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Bates White and ENVIRON host seminar: "Quantifying Losses and Determining Applicability of Coverage"
Qualifying & Estimating Environmental Damages:
How and when are policies triggered?
Losses to businesses or insurers from asbestos, environmental, and health hazards are inherently uncertain due to the long-term nature of such potential exposures. However the uncertainty can be mitigated by better understanding the damages and by understanding when and how much insurance will be triggered. This is accomplished through site evaluations, identifying all potential damages, and estimating future damages. For example, ongoing screening is done during site evaluations to determine when environmental damage (both historic and potential future) meets the definition of recoverability. These actions will ensure that companies and insurers alike know what potential costs will be and how they will be allocated.
Experts from Bates White and Environ demonstrate that for the typical policyholder facing potential environmental damages, our process and experience allows the insurer or policy holder to manage their risk moving forward.
Quantifying Nonproduct Losses:
How and when were claimants exposed?
Which claimants’ exposure to asbestos occurred during business operations and which claimants’ exposure occurred afterwards? The answer to this question may determine if the policyholder’s insurers owe tens of millions, hundreds of millions, or billions. If a claim is determined to be a “products” claim, such that exposure did not occur during the policyholder’s contracting operations, then insurance recoveries will be subject to the explicit aggregate limit specified in each insurance policy’s products and completed exclusion clauses. In contrast, if a claimant claims exposure during the policyholder’s operations, then the claim may fall outside exclusion clauses (such as a “nonproducts” claim) and the amount of insurance recovery may not be subject to an aggregate limit.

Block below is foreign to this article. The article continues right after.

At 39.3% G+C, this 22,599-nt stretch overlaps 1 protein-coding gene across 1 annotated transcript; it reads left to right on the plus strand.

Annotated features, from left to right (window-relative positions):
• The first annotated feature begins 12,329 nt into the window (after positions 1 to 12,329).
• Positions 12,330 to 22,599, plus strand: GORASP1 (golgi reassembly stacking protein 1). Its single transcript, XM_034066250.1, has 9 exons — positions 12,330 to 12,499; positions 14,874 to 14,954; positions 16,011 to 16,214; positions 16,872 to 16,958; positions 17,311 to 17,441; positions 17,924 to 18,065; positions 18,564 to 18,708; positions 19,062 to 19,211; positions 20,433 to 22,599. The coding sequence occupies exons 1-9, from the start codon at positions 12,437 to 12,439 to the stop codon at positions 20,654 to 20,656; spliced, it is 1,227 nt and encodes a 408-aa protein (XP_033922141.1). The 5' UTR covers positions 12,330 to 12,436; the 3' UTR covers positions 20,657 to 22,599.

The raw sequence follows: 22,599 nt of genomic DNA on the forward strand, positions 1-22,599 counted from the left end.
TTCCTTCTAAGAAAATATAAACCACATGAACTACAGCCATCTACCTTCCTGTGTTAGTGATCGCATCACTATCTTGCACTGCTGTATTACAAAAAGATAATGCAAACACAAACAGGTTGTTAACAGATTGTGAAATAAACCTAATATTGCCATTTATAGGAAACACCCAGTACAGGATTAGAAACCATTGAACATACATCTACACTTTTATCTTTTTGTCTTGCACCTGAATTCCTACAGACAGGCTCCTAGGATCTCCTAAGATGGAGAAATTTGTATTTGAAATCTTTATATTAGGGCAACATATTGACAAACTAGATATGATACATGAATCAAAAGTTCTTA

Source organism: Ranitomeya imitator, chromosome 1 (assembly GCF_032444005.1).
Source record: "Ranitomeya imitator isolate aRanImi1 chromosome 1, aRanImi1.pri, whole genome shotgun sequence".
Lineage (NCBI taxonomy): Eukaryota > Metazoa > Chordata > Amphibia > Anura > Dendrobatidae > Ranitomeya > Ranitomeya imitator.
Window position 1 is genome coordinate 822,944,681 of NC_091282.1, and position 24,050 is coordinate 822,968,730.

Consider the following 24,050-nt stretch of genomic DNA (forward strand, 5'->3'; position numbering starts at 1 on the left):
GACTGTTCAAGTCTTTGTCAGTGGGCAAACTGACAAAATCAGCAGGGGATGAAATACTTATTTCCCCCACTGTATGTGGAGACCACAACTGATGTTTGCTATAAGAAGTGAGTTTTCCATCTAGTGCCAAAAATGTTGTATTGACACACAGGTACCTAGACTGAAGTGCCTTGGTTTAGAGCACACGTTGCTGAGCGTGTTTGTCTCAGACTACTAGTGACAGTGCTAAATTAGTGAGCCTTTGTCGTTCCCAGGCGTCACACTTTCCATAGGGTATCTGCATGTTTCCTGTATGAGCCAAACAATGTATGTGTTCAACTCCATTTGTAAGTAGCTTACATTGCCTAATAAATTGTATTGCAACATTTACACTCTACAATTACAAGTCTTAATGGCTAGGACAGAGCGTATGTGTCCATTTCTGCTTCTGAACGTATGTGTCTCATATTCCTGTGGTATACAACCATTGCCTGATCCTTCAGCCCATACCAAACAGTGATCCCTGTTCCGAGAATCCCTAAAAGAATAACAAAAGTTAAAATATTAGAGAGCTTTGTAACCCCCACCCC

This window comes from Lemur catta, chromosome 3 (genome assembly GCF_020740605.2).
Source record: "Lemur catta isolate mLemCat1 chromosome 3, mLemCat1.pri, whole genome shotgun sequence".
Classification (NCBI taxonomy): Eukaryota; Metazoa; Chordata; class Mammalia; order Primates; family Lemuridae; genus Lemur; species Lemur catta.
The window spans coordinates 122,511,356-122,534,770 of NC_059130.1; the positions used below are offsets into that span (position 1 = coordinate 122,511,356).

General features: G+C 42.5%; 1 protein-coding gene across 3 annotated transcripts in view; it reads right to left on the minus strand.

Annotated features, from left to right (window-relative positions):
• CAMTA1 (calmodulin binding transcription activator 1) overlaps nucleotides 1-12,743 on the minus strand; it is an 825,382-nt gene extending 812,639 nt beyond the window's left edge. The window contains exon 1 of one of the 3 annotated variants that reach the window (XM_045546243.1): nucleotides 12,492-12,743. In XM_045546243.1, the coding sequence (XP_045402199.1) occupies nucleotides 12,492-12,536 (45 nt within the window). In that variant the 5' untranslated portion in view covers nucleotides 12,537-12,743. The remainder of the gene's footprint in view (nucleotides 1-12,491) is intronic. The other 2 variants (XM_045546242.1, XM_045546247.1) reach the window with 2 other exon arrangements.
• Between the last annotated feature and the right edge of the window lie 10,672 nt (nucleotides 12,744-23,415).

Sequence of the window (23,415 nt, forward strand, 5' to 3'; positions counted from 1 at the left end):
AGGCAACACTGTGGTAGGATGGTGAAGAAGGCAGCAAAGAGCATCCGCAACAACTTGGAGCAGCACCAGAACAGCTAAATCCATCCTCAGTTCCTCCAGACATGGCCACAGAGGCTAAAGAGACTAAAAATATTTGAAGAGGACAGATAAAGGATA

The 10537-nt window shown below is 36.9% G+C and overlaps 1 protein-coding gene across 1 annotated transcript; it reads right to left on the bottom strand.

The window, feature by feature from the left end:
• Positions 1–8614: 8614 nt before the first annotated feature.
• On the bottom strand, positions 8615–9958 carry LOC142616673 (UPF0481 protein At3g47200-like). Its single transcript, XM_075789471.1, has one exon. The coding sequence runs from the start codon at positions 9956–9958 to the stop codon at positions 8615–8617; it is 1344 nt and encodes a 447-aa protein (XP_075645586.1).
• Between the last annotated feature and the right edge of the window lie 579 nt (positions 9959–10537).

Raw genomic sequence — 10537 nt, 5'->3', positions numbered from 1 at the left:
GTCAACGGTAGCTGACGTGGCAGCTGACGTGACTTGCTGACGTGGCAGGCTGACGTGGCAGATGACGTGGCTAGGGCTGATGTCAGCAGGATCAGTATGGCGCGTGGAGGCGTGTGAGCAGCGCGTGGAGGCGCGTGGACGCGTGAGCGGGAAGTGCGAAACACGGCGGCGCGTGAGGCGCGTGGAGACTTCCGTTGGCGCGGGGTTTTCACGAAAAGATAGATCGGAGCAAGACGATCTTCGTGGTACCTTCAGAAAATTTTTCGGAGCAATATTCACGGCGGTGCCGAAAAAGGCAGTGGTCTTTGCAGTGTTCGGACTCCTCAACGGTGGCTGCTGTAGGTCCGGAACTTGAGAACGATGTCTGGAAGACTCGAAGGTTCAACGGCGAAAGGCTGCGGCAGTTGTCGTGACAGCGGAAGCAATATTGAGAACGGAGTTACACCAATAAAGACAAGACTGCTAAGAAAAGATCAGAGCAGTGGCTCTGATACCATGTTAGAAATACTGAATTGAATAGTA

Experts from Bates White and Environ demonstrate that for the typical policyholder with contracting activities, a minority of its claimants were exposed while contracting activities were ongoing; the majority of claimants were exposed long after the contracting activities were completed. They provide concrete examples.